Internal ABC opcodes are not documented.

NEW
Unassigned

Status

Tamarin
Documentation
7 years ago
7 years ago

People

(Reporter: Edwin Smith, Unassigned)

Tracking

(Blocks: 1 bug)

unspecified
Future

Details

(Reporter)

Description

7 years ago
There are a handful of opcodes which are not valid in ABC files, but which are used internally in AVM.  At the time of writing this bug, they are:

lix8
lix16
callsuperid
callinterface
findpropglobalstrict
findpropglobal
restargc
restarg

On the one hand, the benefits of documenting them in the AVM spec is that it provides a framework for specifying their behavior, which aids implementation and testing.

On the other hand, a possible drawback is that more may be added without any ABC version rev, and the supported set may be dropped also without any version rev.  If this churn is unwanted in the AVM spec then we should find a new home or chapter for them.

On the third hand (Lars, are you listening?) there are internal operations which do not have bytecodes, such as ToInt32, which require specification and which need to be mentioned in the specs for existing bytecodes.  Internal bytecodes are not much different than these.  Bug 693249 makes the case for specifying internal operations.
(Reporter)

Updated

7 years ago
Blocks: 416391
Target Milestone: --- → Future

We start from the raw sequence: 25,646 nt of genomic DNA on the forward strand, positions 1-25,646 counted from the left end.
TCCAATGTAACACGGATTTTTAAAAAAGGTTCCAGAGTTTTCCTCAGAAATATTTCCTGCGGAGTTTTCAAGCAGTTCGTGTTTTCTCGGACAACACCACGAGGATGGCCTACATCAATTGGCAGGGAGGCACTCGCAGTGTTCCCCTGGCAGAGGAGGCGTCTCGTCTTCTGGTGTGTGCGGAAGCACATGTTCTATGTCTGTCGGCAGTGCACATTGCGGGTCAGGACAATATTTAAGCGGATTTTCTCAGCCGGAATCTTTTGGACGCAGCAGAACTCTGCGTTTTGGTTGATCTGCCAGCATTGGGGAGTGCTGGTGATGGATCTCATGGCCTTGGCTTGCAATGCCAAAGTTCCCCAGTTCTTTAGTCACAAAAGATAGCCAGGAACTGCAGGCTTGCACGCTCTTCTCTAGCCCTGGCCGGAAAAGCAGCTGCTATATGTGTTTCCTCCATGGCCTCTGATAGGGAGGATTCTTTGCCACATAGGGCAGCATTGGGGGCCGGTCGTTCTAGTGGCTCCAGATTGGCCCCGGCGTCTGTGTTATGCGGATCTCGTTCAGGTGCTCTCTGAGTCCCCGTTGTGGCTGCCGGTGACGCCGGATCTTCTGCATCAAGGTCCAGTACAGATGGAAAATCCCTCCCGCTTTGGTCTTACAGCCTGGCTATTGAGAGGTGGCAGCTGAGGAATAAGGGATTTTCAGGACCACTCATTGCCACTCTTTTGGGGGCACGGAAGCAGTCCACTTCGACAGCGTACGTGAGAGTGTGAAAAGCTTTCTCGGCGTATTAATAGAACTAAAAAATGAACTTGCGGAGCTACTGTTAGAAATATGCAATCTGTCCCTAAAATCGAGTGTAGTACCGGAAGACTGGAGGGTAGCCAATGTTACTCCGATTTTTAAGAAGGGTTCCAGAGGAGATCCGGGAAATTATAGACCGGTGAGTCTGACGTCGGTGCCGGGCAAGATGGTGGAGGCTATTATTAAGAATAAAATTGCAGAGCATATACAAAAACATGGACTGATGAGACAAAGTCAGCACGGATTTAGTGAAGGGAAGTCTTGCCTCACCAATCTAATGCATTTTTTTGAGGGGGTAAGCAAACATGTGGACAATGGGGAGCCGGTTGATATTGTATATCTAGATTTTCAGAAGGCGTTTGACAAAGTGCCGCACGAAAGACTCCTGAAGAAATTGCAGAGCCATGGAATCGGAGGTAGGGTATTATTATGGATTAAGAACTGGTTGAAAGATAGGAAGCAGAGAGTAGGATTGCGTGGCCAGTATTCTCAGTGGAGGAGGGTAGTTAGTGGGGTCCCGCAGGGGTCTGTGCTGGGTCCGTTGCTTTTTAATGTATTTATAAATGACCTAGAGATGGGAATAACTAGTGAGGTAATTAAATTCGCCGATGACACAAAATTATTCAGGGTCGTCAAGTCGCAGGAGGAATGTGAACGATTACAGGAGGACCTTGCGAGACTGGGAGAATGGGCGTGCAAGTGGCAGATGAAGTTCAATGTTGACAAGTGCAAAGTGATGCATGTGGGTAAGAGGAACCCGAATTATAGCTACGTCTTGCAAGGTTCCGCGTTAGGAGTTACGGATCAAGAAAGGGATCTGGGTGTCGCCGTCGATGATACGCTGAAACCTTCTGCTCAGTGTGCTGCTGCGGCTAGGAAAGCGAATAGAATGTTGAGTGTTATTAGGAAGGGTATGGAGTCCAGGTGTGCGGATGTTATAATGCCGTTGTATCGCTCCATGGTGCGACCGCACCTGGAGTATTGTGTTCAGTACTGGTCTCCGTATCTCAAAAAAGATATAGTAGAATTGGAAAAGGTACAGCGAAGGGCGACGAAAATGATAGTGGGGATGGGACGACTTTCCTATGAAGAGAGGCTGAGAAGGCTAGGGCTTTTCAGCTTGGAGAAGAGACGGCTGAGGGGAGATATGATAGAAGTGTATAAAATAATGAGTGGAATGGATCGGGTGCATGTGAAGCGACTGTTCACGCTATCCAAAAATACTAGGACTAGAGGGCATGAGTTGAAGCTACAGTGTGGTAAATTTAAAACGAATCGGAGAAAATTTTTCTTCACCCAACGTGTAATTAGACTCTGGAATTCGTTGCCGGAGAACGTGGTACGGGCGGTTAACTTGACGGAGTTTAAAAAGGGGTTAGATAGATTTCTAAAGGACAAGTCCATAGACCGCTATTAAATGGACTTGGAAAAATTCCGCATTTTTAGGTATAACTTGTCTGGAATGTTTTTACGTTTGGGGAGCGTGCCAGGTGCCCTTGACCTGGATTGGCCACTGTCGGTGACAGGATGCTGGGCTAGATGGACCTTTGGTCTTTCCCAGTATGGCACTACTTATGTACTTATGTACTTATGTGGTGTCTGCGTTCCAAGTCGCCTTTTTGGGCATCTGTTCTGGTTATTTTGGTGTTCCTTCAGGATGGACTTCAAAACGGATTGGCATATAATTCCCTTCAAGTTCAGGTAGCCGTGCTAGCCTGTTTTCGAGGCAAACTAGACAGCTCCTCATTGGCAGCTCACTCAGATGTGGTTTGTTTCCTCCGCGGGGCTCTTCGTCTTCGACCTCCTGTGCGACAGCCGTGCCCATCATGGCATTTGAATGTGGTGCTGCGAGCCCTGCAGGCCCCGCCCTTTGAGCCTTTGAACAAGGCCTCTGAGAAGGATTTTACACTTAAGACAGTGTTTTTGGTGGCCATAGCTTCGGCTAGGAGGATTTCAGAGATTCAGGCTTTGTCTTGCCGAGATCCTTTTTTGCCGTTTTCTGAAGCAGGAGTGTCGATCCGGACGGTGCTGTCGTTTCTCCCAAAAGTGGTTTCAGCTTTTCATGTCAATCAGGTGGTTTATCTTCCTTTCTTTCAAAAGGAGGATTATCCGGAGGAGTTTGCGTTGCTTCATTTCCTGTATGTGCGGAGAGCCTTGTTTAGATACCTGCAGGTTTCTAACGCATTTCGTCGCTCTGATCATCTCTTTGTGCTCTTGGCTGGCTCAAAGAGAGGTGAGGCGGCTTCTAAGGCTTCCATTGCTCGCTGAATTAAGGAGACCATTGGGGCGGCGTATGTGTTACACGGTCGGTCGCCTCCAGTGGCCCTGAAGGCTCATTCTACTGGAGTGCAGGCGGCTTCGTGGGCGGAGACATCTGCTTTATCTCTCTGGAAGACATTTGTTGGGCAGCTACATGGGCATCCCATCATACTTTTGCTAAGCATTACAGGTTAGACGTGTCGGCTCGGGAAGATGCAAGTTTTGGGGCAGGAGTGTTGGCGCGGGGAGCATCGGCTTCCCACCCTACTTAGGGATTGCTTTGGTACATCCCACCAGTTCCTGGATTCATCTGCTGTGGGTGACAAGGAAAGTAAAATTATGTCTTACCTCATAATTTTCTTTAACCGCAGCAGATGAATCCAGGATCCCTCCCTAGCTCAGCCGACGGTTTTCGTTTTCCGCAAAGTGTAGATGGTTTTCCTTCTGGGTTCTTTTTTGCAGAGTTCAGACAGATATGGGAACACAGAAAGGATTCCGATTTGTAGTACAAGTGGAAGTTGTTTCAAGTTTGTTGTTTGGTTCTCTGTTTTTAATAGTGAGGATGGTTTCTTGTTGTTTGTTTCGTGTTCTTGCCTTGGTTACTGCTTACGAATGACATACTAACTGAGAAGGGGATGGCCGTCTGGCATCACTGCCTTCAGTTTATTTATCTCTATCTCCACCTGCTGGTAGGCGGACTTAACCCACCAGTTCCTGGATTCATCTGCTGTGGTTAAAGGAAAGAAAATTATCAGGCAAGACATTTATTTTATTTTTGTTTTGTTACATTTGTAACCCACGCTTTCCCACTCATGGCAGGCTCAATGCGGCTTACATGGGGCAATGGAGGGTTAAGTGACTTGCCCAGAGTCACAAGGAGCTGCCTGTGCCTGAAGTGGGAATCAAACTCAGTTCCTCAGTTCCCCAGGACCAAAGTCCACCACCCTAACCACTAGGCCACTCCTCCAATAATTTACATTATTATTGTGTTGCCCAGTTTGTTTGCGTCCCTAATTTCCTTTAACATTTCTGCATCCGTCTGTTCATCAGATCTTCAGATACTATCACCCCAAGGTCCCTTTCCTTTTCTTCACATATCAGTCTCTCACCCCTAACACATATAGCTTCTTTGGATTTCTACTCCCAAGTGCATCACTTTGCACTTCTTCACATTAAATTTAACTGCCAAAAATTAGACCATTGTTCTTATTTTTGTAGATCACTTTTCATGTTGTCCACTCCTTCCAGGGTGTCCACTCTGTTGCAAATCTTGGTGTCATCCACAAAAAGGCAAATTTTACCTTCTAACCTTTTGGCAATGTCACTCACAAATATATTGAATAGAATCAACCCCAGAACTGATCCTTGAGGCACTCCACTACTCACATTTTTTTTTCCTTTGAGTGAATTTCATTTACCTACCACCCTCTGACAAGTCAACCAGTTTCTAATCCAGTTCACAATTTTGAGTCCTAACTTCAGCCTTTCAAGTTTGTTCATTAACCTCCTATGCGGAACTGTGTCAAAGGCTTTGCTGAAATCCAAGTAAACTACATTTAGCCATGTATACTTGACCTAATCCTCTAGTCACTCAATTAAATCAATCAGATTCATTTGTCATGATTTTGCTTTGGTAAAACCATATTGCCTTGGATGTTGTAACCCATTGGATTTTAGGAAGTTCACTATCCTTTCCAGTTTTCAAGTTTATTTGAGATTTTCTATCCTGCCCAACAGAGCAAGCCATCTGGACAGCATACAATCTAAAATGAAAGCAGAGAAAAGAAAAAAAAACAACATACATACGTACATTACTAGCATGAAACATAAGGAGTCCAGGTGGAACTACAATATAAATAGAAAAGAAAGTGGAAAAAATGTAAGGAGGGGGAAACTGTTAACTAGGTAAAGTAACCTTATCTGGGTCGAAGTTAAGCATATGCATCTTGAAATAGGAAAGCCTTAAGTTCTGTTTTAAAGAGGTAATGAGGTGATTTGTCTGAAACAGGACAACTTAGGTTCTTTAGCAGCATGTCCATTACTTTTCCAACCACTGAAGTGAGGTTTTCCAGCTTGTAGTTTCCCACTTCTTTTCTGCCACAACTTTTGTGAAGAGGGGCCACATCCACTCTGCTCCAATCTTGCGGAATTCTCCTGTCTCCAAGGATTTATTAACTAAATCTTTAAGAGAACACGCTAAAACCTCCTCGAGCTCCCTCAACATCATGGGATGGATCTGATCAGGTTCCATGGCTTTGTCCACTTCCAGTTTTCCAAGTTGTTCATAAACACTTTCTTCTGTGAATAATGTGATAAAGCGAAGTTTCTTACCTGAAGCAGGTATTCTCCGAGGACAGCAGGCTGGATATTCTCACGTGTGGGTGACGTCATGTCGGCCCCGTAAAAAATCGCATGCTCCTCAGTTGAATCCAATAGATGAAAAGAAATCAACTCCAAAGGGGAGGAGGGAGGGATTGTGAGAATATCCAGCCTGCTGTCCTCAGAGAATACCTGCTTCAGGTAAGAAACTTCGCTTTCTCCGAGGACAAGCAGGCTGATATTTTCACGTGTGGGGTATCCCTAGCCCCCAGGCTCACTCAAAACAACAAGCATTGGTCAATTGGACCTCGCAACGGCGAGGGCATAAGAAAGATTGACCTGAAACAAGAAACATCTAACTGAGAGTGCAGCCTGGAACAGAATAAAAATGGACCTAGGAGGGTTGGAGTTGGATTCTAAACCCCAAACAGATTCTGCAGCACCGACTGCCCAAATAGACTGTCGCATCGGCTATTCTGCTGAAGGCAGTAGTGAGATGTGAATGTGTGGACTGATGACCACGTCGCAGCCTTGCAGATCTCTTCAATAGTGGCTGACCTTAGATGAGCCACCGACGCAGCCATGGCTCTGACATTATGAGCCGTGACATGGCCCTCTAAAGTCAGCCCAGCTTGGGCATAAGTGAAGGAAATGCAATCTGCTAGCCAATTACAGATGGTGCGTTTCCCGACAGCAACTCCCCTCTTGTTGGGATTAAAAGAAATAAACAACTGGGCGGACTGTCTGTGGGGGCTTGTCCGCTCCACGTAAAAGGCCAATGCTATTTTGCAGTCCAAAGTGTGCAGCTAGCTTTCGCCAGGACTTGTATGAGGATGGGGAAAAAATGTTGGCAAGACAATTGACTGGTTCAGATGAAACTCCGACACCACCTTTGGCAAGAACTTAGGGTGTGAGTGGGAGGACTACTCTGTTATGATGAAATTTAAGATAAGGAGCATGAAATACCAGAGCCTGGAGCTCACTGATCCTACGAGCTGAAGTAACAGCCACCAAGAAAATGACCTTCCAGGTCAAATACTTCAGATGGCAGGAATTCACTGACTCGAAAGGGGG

Comment 1

7 years ago
My gut feeling is that the internal bytecodes and the primitive subroutines are different cases that want different handling:

- Internal bytecodes get documented but in a different spec: the documentation
  is essential for effective VM work but we want to make it clear that the
  bytecodes can be removed or changed arbitrarily in the future and are not
  available externally.  So in addition to doc/bytecode there might be
  doc/internal-bytecode.  We would not worry about publishing a PDF of that
  directory but every VM developer, external or internal, would have access to it.

- Primitive subroutines like ToInt32 are different from internal instructions
  because the language definition will lean heavily on them and because their
  behavior cannot, in general, be changed arbitrarily from one version to the 
  next.  Also the published instruction definitions would reference them heavily.
  Documentation for these would go into doc/bytecode.
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